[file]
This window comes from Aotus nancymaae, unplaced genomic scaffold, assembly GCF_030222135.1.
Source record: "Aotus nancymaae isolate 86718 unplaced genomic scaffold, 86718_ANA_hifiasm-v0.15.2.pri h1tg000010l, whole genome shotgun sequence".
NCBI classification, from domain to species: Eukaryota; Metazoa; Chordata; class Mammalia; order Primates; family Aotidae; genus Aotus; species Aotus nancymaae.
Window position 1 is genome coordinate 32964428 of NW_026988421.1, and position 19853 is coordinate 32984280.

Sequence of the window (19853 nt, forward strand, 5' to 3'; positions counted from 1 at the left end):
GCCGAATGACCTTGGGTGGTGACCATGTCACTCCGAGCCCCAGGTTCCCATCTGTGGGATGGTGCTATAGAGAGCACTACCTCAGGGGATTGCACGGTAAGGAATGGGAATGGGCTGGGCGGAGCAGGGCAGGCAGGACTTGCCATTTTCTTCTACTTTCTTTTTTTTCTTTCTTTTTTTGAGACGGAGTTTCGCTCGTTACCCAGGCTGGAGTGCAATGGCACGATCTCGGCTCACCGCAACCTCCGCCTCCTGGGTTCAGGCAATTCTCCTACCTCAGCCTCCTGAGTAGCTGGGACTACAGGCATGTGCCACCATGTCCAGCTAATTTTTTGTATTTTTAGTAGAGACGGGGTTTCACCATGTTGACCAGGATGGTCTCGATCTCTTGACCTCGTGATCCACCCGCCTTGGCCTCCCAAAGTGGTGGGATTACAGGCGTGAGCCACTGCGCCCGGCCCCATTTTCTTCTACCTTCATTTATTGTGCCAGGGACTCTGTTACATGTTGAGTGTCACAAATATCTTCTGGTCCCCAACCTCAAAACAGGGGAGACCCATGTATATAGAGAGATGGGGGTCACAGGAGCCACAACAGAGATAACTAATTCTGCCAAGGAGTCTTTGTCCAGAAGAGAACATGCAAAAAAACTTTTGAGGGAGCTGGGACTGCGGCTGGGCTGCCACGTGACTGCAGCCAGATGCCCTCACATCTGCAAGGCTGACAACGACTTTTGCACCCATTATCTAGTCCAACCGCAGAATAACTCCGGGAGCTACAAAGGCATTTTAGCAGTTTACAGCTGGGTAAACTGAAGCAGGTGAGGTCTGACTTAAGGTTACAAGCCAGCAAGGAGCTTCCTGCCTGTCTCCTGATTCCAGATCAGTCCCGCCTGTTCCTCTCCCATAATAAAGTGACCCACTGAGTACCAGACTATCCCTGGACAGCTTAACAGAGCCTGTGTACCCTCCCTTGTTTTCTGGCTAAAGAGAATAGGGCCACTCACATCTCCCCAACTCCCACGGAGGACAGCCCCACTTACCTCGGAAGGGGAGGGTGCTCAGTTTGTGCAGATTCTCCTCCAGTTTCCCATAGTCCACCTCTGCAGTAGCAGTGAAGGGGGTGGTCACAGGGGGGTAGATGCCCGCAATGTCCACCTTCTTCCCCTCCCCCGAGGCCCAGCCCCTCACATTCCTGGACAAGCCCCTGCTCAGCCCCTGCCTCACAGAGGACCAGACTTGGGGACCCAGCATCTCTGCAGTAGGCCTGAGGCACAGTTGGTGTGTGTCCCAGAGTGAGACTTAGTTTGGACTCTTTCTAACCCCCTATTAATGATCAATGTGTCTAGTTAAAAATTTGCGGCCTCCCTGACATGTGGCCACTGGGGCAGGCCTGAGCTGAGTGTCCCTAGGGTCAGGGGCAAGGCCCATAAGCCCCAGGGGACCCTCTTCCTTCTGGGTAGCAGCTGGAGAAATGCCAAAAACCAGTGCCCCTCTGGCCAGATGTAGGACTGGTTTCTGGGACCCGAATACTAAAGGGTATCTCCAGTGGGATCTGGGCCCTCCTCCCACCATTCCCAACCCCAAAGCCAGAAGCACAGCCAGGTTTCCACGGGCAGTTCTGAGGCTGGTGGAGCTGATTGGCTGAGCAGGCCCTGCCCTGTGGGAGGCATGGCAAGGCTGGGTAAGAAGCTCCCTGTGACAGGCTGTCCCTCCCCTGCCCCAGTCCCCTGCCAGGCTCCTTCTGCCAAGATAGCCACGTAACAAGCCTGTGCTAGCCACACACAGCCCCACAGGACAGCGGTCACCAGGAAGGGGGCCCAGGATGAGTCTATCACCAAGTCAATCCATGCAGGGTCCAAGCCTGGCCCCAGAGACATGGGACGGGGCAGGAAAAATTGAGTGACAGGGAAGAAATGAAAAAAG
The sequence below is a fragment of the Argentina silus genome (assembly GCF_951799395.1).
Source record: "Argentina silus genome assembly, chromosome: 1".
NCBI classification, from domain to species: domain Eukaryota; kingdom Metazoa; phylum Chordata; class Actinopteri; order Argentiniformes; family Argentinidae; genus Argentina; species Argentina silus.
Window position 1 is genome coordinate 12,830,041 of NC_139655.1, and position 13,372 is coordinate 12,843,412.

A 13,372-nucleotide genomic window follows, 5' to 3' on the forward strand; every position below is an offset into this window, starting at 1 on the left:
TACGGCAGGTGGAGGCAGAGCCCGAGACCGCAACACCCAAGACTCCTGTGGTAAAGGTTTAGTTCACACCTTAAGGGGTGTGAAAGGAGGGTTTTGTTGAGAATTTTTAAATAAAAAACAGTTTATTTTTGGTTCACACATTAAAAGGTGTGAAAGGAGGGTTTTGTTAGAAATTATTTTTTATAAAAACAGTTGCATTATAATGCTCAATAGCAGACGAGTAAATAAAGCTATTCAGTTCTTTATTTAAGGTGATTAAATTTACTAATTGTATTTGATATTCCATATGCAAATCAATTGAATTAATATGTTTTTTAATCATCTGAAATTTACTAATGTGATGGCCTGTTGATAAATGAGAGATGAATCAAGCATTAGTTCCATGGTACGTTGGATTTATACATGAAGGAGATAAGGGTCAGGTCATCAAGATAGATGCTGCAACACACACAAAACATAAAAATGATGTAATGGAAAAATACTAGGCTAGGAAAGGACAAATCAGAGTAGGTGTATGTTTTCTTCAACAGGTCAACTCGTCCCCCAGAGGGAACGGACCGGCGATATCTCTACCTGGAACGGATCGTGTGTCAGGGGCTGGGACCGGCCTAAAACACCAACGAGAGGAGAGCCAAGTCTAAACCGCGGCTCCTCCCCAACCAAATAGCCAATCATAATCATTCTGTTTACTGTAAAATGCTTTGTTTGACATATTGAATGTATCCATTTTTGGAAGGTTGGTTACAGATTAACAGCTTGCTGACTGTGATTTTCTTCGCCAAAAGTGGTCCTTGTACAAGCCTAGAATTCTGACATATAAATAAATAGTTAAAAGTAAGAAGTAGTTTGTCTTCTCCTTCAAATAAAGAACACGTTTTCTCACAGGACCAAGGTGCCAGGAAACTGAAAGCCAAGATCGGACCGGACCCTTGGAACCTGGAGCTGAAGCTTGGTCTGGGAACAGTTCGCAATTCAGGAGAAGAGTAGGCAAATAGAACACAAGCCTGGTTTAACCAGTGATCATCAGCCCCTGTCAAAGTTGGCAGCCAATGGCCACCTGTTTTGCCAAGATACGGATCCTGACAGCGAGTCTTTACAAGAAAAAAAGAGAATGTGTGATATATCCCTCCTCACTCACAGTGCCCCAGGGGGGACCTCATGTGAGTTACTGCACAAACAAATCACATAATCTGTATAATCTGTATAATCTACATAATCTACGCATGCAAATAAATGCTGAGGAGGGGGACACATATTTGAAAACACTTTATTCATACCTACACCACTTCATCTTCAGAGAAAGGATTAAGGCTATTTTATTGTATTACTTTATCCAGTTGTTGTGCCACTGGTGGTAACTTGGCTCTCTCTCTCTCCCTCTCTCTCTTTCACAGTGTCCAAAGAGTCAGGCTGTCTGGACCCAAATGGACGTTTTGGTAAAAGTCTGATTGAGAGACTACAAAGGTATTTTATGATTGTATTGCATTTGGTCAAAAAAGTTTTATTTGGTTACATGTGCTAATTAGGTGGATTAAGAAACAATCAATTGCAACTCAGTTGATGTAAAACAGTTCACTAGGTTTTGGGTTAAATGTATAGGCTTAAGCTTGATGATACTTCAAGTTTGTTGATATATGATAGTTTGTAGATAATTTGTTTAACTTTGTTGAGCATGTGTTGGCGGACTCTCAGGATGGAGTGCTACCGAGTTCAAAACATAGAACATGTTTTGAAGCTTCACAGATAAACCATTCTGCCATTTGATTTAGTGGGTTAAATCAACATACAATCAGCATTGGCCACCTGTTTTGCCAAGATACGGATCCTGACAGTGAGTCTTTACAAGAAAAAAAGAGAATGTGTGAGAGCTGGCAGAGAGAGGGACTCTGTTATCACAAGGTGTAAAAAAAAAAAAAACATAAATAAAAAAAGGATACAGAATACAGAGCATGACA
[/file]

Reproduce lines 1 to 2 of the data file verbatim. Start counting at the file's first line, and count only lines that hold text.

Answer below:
This window comes from Aotus nancymaae, unplaced genomic scaffold, assembly GCF_030222135.1.
Source record: "Aotus nancymaae isolate 86718 unplaced genomic scaffold, 86718_ANA_hifiasm-v0.15.2.pri h1tg000010l, whole genome shotgun sequence".